Steam engine water treatment

Ask Trains from the July 2016 issue
A water tank on the Pacific Coast Railroad in Washington displays discoloration brought by impurities in the local water.
Al Farrow photo, Martin E. Hansen collection
Q Did steam locomotive operators test the water prior to filling the tender? Was water treated then or prior to filling the tank? Without treatment would there have been excessive scale built up in the boiler, causing a loss of efficiency? – Sheldon Crook, Prescott, Ariz.

A Water treatment was, and is, an important part of steam locomotive service for both short-term and long-term boiler care. Treatment was added to the tenders when the firemen filled the tanks. Railroads tested water along their routes and issued treatment chemicals to engine crews. Water treatment was necessary to keep unnecessary scale from coating the boiler shell and attaching itself to boiler tubes.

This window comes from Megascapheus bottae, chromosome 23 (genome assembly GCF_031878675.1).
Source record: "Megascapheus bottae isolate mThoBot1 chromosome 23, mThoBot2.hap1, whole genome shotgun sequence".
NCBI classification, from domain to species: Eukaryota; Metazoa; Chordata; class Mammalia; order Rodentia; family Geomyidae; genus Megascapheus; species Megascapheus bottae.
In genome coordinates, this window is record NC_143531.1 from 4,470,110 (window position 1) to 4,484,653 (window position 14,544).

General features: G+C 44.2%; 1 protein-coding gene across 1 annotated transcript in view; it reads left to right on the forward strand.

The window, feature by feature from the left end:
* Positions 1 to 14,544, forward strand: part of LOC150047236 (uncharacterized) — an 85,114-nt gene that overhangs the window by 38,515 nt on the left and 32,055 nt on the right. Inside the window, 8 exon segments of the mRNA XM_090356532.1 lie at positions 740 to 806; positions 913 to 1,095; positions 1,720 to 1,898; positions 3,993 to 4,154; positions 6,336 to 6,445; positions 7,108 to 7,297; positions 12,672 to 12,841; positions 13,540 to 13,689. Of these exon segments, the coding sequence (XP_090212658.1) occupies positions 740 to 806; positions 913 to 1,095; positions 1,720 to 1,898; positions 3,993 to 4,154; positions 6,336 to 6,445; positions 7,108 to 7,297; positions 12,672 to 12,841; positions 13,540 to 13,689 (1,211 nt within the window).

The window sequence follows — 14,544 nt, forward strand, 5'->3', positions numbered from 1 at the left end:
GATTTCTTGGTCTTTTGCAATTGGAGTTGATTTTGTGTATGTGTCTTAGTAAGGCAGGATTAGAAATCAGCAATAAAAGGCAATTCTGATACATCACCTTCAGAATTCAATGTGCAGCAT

The use of such chemical treatments in the tenders of steam locomotives was meant to remediate and mitigate impurities in the water before it reached the boiler. Some chemicals were designed to break down sludge and scale in the boiler so it could be removed with regular blowdowns.

Boiler water treatment chemicals primarily focus on avoiding scale, corrosion due to oxygen content, and foaming. A number of different chemicals are used to treat each of these conditions. They include sodium sulfites that act as oxygen scavengers, phosphates to combat sludge, and sodium carbonates to prevent scale buildup. All together, they make up a powerful combination for boiler health. – Martin E. Hansen
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